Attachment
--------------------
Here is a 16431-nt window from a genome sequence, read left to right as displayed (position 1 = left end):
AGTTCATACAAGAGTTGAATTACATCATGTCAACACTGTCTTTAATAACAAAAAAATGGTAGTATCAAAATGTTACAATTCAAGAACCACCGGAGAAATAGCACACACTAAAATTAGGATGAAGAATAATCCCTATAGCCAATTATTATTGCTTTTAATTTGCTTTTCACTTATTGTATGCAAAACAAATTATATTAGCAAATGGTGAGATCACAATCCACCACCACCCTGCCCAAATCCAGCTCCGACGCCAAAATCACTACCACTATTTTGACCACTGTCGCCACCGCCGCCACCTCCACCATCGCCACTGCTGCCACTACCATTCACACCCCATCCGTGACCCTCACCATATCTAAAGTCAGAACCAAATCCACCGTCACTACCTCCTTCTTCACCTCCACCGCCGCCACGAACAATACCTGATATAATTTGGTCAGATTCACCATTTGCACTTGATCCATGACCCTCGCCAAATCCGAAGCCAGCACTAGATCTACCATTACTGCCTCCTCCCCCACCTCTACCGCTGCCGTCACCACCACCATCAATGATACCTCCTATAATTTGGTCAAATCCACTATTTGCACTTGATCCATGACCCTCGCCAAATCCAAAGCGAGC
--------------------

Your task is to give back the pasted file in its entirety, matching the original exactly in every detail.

Here is a 16431-nt window from a genome sequence, read left to right as displayed (position 1 = left end):
AGTTCATACAAGAGTTGAATTACATCATGTCAACACTGTCTTTAATAACAAAAAAATGGTAGTATCAAAATGTTACAATTCAAGAACCACCGGAGAAATAGCACACACTAAAATTAGGATGAAGAATAATCCCTATAGCCAATTATTATTGCTTTTAATTTGCTTTTCACTTATTGTATGCAAAACAAATTATATTAGCAAATGGTGAGATCACAATCCACCACCACCCTGCCCAAATCCAGCTCCGACGCCAAAATCACTACCACTATTTTGACCACTGTCGCCACCGCCGCCACCTCCACCATCGCCACTGCTGCCACTACCATTCACACCCCATCCGTGACCCTCACCATATCTAAAGTCAGAACCAAATCCACCGTCACTACCTCCTTCTTCACCTCCACCGCCGCCACGAACAATACCTGATATAATTTGGTCAGATTCACCATTTGCACTTGATCCATGACCCTCGCCAAATCCGAAGCCAGCACTAGATCTACCATTACTGCCTCCTCCCCCACCTCTACCGCTGCCGTCACCACCACCATCAATGATACCTCCTATAATTTGGTCAAATCCACTATTTGCACTTGATCCATGACCCTCGCCAAATCCAAAGCGAGC